Lt. j.g. Cullen Hanks

Lt. j.g. Cullen Hanks

ANDERSEN AIR FORCE BASE, Guam — A 2012 Hudson High School graduate and Hudson native is serving in the U.S. Navy with Helicopter Sea Combat Squadron 25 on the island of Guam.

Lt. j.g. Cullen Hanks is a pilot serving with HSC 25, known as the “Island Knights,” a versatile squadron that’s capable of completing a number of missions for the Navy with the MH-60S “Seahawk” helicopter.

A pilot is responsible for flying and operating the helicopter.

Hanks credits success in the Navy to many of the lessons learned in Hudson.

“Growing up in a small town taught me to be humble and appreciate the little things in life,” Hanks said. “This helped me to never forget where I’m from, despite all of the awesome experiences and distinguished career I’ve been blessed to participate in. I still consider Hudson my home and I always enjoy returning to visit.”

HSC-25 is the first and only forward-deployed vertical replenishment squadron in the Navy and is tasked with supporting Seventh Fleet units in the Western Pacific, Indian Ocean, North Arabian Sea and Persian Gulf. To provide this support, HSC-25 embarks two-aircraft detachments aboard Military Sealift Command vessels that provide transportation of equipment, fuel, supplies and ammunition to sustain U.S. forces worldwide.

They are the only Navy squadron based at Andersen Air Force Base, Guam.

In addition to vertical replenishment, HSC-25 provides 24-hour search-and-rescue/medical evacuation services for Guam and the Northern Mariana Islands. Averaging more than 30 rescues and 70 medevacs per year, HSC-25 also conducts airborne firefighting using externally-carried buckets, vertical onboard delivery, drone and torpedo recovery, special operations airborne support, and fleet logistics support for all military activities in the Guam area, including the maritime prepositioned ships operating in the local area.

“Being forward deployed, this command is able to execute some missions that other commands merely train for, namely search and rescue,” Hanks said.

According to officials at the U.S. Navy’s Pacific Fleet headquarters in Pearl Harbor, Hawaii, the ships, submarines, aircraft and Navy personnel forward-deployed to Guam are part of the world’s largest fleet command and serve in a region critical to U.S. national security.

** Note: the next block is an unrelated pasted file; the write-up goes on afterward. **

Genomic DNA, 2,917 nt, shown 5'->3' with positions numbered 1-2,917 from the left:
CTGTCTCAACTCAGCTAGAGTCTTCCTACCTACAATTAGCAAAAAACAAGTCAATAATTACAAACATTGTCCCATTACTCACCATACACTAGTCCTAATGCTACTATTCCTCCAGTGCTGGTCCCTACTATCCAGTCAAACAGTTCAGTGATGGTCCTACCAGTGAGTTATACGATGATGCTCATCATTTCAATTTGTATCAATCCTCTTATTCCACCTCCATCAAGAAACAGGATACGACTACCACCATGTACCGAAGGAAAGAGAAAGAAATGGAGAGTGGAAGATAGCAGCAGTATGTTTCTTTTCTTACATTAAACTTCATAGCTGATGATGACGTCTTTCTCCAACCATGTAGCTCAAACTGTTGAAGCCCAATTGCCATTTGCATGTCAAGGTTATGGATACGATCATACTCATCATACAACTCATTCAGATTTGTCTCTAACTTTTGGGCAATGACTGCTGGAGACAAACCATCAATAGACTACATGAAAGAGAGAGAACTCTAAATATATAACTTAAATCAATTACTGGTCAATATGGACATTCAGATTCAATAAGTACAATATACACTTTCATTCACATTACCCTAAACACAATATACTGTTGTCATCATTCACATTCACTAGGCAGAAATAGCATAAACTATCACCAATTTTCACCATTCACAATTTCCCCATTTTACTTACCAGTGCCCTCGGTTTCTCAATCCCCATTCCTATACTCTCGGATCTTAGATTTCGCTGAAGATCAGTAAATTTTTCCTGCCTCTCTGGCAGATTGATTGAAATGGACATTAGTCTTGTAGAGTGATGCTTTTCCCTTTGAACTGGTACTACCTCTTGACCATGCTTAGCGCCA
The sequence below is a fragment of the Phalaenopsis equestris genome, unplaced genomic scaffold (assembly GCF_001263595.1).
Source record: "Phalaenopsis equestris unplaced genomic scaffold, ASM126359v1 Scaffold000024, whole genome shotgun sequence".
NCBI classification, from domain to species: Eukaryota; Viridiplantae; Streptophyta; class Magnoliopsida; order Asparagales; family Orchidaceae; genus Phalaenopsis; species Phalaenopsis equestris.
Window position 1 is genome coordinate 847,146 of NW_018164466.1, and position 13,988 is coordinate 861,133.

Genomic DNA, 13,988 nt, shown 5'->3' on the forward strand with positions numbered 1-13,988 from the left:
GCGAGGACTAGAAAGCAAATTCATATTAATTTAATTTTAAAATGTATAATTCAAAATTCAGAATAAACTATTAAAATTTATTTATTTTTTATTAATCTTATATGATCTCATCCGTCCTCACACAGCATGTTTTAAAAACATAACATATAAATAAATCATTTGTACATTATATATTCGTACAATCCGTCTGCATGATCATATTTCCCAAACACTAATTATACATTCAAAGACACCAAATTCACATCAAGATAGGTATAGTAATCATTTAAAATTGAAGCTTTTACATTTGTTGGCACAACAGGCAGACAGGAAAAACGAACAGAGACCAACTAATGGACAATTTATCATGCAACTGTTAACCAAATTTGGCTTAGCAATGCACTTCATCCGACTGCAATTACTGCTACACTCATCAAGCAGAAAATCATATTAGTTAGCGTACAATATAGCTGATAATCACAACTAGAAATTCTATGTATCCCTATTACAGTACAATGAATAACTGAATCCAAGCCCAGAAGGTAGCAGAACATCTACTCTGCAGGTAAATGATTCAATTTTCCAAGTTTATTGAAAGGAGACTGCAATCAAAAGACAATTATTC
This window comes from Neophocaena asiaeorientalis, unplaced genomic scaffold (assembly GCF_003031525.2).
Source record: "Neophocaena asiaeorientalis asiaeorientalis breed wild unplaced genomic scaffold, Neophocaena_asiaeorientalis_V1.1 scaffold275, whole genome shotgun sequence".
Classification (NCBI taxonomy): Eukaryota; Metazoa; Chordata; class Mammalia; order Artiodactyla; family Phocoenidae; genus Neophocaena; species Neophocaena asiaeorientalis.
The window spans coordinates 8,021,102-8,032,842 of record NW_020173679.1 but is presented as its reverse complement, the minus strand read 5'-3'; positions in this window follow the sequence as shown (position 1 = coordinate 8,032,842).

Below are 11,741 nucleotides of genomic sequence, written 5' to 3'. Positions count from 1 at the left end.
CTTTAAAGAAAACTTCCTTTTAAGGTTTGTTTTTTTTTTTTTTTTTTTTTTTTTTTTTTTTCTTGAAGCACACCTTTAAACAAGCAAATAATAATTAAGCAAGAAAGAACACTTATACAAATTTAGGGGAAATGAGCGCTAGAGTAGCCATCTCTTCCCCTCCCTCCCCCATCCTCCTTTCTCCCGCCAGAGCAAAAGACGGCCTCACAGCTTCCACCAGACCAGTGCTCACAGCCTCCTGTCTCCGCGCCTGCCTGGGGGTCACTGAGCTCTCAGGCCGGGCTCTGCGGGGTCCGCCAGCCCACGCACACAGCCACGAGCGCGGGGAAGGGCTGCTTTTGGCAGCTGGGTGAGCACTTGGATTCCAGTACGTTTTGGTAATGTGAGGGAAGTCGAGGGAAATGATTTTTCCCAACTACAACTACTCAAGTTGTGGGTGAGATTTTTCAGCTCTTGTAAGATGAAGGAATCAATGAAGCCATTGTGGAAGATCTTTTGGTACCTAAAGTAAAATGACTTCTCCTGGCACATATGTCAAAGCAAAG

The U.S. Pacific Fleet encompasses 100 million square miles, nearly half the Earth’s surface, from Antarctica to the Arctic Circle and from the West Coast of the United States into the Indian Ocean. All told, there are more than 200 ships and submarines, nearly 1,200 aircraft, and more than 130,000 uniformed and civilian personnel serving in the Pacific.

Serving in the Navy means Hanks is part of a world that is taking on new importance in America’s focus on rebuilding military readiness, strengthening alliances and reforming business practices in support of the National Defense Strategy.

A key element of the Navy the nation needs is tied to the fact that America is a maritime nation, and that the nation’s prosperity is tied to the ability to operate freely on the world’s oceans. More than 70 percent of the Earth’s surface is covered by water; 80 percent of the world’s population lives close to a coast; and 90 percent of all global trade by volume travels by sea.

“Our priorities center on people, capabilities and processes, and will be achieved by our focus on speed, value, results and partnerships,” said Secretary of the Navy Richard V. Spencer. “Readiness, lethality and modernization are the requirements driving these priorities.”

Though there are many ways for sailors to earn distinction in their command, community and career, Hanks is most proud earning his wings, which designates him as a Navy pilot.

“It took four years at the Naval Academy and another two and a half years in flight school for me to earn that designation,” said Hanks. “I’m so thankful for my family and friends who supported me along the way.”

As a member of one of the U.S. Navy’s most relied upon assets, Hanks and other sailors know they are part of a legacy that will last beyond their lifetimes, one that will provide a critical component of the Navy the nation needs.

“I’m extremely proud of serving in the Navy,” added Hanks. “The support our service members receive is simply incredible, and I often feel I don’t deserve the level of admiration directed to me. The Navy has introduced me to amazing people and incredible experiences, and I perpetually feel blessed to be part of this amazing community.”

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